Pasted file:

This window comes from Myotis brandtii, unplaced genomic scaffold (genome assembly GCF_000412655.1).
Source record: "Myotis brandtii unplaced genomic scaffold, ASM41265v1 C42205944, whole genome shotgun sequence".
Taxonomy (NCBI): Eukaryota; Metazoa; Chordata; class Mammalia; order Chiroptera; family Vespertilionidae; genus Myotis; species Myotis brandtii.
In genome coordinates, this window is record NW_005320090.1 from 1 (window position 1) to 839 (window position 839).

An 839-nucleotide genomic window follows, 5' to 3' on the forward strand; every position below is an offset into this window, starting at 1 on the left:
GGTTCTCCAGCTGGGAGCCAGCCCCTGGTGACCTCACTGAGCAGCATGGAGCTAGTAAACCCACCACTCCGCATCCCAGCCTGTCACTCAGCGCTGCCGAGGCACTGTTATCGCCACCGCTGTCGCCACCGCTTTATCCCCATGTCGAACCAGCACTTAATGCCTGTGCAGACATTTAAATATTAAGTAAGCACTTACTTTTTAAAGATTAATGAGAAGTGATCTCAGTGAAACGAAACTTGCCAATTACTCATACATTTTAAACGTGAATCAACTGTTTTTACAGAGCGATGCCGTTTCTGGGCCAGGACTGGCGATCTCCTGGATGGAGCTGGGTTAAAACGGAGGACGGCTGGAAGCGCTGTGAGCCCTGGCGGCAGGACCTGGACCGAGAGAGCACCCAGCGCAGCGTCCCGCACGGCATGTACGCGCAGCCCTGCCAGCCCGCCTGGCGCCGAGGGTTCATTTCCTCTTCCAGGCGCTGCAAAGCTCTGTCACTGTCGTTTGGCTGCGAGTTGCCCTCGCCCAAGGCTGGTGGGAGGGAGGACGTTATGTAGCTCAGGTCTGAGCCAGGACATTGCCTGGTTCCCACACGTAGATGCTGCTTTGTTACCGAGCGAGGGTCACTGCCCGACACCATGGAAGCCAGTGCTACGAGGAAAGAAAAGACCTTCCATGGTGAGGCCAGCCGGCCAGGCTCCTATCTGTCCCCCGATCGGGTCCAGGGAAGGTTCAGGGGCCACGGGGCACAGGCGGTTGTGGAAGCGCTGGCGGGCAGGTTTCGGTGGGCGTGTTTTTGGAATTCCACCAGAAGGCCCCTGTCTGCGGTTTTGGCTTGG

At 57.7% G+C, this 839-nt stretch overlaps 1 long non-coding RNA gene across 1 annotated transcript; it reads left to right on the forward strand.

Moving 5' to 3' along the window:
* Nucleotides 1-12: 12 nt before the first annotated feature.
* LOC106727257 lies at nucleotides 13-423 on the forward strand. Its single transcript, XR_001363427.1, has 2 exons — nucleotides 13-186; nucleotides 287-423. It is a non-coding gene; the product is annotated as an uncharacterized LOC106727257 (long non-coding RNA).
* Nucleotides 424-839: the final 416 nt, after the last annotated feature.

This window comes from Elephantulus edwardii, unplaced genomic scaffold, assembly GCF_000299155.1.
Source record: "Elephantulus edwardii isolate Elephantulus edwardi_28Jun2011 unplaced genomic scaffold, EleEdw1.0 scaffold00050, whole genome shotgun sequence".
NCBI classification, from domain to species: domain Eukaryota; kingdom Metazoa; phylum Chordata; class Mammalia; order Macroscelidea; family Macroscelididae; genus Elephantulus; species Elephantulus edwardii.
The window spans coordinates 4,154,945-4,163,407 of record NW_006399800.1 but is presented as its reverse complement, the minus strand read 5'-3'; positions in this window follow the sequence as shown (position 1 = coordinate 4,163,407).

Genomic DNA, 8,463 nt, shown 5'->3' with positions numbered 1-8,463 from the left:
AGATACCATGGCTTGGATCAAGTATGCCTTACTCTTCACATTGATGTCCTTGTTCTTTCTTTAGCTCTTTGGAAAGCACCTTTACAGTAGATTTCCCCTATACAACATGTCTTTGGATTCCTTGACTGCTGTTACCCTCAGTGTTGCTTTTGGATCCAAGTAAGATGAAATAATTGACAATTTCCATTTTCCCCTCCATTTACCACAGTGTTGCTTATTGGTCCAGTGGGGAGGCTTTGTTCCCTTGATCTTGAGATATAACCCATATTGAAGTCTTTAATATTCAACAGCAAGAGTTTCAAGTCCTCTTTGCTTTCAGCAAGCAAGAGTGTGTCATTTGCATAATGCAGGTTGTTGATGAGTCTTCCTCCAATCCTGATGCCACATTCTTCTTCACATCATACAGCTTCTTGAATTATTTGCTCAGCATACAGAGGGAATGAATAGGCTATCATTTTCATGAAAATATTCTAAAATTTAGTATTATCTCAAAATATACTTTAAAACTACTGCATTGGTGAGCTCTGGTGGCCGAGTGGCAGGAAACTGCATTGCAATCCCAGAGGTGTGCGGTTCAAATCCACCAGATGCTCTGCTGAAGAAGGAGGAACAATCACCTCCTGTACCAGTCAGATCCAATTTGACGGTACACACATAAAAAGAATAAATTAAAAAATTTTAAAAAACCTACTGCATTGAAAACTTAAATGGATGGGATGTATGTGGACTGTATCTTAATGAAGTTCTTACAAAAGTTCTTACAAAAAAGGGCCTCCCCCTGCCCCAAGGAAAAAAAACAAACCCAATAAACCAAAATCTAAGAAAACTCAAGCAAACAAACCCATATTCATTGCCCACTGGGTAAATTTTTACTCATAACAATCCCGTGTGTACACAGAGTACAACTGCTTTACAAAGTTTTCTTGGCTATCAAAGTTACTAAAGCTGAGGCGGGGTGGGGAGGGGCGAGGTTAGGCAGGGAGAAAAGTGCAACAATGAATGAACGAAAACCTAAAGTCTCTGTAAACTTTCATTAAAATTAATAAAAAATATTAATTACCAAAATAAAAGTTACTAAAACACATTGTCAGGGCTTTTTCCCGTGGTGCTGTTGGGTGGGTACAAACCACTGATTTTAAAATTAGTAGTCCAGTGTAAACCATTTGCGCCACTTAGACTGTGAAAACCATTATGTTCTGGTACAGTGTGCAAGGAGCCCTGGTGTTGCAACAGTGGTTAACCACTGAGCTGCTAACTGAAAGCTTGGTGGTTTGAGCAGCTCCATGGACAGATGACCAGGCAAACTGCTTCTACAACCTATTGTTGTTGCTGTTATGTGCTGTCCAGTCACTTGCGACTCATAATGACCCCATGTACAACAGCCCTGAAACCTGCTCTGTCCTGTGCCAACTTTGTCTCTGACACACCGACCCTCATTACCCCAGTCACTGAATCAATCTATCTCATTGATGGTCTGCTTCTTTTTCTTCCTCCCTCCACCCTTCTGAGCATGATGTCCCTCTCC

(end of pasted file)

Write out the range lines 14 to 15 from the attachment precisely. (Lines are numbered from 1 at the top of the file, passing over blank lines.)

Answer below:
NCBI classification, from domain to species: domain Eukaryota; kingdom Metazoa; phylum Chordata; class Mammalia; order Macroscelidea; family Macroscelididae; genus Elephantulus; species Elephantulus edwardii.
The window spans coordinates 4,154,945-4,163,407 of record NW_006399800.1 but is presented as its reverse complement, the minus strand read 5'-3'; positions in this window follow the sequence as shown (position 1 = coordinate 4,163,407).